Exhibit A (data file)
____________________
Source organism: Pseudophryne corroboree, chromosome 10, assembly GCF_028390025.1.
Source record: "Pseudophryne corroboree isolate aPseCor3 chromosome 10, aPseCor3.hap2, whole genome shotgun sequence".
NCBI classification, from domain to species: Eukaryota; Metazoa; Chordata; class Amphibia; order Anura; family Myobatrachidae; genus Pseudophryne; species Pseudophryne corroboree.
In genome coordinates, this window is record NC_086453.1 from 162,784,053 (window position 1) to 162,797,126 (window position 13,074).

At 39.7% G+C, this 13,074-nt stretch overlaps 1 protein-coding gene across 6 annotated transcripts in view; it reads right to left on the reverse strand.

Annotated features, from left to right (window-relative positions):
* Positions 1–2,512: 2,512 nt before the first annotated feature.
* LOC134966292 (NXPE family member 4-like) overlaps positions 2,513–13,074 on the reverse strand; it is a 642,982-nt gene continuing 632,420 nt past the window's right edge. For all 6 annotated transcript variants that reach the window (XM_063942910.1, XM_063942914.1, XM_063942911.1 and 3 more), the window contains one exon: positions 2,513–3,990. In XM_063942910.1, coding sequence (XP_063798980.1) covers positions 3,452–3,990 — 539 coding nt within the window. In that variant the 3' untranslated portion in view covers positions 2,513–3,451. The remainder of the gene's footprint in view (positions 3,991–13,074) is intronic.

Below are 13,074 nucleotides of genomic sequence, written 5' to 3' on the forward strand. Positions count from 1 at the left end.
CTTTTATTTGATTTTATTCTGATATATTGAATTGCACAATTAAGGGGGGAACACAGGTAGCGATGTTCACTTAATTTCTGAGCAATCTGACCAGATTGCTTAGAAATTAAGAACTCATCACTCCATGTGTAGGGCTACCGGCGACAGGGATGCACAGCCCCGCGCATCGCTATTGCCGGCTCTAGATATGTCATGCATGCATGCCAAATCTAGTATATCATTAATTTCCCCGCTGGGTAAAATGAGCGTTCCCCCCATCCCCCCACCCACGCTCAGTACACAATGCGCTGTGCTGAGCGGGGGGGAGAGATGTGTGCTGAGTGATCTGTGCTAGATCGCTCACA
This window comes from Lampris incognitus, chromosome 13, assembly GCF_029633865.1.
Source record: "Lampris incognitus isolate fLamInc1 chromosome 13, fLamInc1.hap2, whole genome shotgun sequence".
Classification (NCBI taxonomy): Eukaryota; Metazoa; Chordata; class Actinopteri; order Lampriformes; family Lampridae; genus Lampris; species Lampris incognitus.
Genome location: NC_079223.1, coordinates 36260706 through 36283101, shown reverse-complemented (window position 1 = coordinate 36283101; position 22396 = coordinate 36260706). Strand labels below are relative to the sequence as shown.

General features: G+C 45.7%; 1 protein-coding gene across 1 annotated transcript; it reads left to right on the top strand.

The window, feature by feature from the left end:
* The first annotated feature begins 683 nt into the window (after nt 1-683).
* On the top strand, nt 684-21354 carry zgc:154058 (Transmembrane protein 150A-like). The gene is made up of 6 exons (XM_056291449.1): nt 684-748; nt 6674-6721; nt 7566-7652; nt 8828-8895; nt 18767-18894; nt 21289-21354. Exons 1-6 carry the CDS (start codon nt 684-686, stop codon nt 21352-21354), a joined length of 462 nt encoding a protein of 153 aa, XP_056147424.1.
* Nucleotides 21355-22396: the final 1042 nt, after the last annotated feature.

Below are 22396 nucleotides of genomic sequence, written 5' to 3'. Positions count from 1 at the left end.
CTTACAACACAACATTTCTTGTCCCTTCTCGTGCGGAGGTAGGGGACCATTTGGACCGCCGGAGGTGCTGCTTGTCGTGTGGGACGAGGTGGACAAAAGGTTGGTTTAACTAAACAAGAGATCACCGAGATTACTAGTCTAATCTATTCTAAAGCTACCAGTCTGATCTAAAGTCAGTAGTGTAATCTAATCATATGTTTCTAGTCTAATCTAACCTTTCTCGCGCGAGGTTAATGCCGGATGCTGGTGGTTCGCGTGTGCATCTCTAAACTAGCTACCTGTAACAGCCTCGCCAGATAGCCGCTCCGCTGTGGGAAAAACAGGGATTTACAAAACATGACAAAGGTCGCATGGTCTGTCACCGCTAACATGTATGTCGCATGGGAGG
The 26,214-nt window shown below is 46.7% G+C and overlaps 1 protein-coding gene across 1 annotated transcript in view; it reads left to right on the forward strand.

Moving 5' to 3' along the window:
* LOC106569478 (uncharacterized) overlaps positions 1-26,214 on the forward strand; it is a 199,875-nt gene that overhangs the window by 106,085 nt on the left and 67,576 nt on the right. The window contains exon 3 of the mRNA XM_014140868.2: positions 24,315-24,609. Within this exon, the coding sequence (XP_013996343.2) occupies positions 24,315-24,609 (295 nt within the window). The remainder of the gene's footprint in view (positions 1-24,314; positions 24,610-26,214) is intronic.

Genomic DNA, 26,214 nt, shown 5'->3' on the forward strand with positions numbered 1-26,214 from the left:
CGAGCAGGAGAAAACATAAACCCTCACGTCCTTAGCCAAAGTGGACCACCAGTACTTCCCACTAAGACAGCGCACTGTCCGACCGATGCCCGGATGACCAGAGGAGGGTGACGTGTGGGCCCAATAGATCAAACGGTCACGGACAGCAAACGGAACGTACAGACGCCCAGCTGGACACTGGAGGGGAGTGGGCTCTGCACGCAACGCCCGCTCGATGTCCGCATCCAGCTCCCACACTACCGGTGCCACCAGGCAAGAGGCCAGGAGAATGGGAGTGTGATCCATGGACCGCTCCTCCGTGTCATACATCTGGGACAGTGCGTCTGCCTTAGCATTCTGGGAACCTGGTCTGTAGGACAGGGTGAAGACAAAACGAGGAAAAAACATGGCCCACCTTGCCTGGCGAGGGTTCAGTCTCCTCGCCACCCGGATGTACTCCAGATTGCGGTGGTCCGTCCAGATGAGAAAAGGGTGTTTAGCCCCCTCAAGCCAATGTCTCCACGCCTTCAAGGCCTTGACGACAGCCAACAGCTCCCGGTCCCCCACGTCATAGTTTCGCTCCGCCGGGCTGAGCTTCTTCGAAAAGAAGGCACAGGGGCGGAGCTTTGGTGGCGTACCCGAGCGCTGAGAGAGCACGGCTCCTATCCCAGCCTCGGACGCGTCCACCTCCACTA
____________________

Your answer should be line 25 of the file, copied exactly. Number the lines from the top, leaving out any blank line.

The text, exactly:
Genomic DNA, 26,214 nt, shown 5'->3' on the forward strand with positions numbered 1-26,214 from the left: